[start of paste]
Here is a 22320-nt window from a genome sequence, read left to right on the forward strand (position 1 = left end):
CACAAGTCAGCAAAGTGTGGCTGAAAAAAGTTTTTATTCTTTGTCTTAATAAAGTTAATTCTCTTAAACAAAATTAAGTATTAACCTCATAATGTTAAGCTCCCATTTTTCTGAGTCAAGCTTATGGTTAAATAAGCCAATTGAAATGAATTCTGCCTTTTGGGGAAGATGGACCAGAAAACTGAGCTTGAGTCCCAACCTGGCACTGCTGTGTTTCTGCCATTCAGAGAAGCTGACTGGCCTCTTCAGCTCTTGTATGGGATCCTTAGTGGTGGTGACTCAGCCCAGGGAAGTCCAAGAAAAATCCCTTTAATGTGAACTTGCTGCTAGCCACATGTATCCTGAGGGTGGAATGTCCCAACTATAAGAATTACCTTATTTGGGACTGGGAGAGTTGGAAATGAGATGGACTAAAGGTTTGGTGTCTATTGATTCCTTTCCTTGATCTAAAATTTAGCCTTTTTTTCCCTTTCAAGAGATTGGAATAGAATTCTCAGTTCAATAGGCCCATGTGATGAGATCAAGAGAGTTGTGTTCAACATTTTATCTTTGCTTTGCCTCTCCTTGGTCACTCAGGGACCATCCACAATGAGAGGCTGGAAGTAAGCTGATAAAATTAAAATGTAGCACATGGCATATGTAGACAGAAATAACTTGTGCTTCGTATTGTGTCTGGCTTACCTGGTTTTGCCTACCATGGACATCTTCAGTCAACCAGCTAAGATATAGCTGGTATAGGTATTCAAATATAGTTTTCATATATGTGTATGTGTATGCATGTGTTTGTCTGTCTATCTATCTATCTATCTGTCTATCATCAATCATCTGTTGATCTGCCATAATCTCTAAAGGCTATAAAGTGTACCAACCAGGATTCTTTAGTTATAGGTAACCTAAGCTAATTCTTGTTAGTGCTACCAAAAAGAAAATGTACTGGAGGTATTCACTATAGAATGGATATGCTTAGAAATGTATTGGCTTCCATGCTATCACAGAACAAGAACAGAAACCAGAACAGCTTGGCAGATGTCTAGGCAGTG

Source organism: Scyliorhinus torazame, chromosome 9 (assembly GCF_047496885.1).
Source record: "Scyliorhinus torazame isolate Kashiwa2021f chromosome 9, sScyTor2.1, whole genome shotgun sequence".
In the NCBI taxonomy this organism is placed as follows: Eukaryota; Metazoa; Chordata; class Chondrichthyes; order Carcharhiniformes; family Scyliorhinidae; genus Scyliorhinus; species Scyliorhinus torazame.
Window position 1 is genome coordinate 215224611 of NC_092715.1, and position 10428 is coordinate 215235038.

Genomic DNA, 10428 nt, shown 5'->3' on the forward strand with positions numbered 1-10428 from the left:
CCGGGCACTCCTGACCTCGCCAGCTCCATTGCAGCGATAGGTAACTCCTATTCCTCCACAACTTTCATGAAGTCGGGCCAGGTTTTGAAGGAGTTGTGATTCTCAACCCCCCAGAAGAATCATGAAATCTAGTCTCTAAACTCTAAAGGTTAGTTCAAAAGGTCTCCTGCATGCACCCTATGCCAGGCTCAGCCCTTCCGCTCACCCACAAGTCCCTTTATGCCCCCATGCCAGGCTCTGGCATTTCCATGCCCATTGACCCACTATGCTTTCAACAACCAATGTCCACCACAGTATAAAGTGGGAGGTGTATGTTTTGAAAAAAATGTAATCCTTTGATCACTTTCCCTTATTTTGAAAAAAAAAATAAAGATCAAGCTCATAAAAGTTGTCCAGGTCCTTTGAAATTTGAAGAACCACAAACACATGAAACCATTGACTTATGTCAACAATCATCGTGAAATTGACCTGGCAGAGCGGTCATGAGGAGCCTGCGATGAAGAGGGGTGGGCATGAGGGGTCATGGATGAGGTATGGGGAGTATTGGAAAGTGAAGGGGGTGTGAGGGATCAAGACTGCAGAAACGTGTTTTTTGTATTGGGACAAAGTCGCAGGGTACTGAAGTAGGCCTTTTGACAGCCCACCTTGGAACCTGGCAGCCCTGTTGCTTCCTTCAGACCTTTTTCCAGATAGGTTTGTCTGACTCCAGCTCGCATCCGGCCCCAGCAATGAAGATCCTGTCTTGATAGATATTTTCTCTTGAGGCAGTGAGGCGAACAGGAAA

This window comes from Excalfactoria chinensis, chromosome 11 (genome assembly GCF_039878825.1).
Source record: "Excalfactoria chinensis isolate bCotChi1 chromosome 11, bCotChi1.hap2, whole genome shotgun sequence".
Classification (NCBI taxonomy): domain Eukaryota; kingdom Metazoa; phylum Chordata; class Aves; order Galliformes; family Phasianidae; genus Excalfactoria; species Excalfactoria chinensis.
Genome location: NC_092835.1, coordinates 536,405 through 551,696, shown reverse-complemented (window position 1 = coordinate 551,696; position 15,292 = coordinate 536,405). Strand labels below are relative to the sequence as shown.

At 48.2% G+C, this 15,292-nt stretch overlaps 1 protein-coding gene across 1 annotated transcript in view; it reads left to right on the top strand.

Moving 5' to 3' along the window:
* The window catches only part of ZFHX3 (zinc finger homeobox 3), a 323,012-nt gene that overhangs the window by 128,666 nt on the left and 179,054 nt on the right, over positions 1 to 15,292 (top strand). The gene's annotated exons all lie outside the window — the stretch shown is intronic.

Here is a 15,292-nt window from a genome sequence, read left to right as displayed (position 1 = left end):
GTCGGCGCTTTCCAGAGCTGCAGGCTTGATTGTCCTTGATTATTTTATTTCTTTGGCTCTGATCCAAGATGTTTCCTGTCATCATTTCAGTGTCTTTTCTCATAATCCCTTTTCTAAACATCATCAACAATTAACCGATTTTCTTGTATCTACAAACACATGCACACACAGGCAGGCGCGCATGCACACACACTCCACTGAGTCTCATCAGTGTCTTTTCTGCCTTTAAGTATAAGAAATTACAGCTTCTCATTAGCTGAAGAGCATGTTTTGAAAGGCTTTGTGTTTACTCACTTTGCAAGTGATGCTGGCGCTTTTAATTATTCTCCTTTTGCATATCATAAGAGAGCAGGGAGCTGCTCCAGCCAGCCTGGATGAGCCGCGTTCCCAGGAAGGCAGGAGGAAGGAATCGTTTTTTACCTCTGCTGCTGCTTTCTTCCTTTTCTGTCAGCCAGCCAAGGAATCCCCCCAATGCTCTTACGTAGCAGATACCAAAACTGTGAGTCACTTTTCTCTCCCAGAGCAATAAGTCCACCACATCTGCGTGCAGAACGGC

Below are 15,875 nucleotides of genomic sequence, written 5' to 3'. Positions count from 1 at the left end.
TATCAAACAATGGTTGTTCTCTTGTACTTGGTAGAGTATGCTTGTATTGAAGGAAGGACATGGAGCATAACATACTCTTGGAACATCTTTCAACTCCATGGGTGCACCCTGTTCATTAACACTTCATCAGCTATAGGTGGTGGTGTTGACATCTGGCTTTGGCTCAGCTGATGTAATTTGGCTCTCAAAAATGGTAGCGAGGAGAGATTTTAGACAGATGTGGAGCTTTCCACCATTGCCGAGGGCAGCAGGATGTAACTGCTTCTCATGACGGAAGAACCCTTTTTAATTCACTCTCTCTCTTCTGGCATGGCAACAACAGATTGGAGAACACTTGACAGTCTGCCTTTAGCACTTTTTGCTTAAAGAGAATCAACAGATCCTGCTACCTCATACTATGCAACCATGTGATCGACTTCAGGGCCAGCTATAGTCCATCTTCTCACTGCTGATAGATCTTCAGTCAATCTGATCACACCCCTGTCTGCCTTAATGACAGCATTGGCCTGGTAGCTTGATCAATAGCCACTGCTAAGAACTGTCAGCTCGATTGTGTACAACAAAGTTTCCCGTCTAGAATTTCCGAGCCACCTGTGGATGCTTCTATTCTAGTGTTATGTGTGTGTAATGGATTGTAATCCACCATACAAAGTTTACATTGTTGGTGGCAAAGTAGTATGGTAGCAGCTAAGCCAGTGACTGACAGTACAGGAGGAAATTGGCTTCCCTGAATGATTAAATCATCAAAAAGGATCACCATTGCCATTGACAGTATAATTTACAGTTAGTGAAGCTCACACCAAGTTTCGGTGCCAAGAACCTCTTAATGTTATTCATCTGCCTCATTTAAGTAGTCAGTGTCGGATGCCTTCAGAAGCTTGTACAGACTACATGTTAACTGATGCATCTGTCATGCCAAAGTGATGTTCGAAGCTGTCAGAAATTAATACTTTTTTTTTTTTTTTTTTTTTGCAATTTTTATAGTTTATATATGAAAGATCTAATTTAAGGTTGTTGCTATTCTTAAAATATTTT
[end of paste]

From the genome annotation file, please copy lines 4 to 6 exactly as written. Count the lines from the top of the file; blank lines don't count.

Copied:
Source record: "Scyliorhinus torazame isolate Kashiwa2021f chromosome 9, sScyTor2.1, whole genome shotgun sequence".
In the NCBI taxonomy this organism is placed as follows: Eukaryota; Metazoa; Chordata; class Chondrichthyes; order Carcharhiniformes; family Scyliorhinidae; genus Scyliorhinus; species Scyliorhinus torazame.
Window position 1 is genome coordinate 215224611 of NC_092715.1, and position 10428 is coordinate 215235038.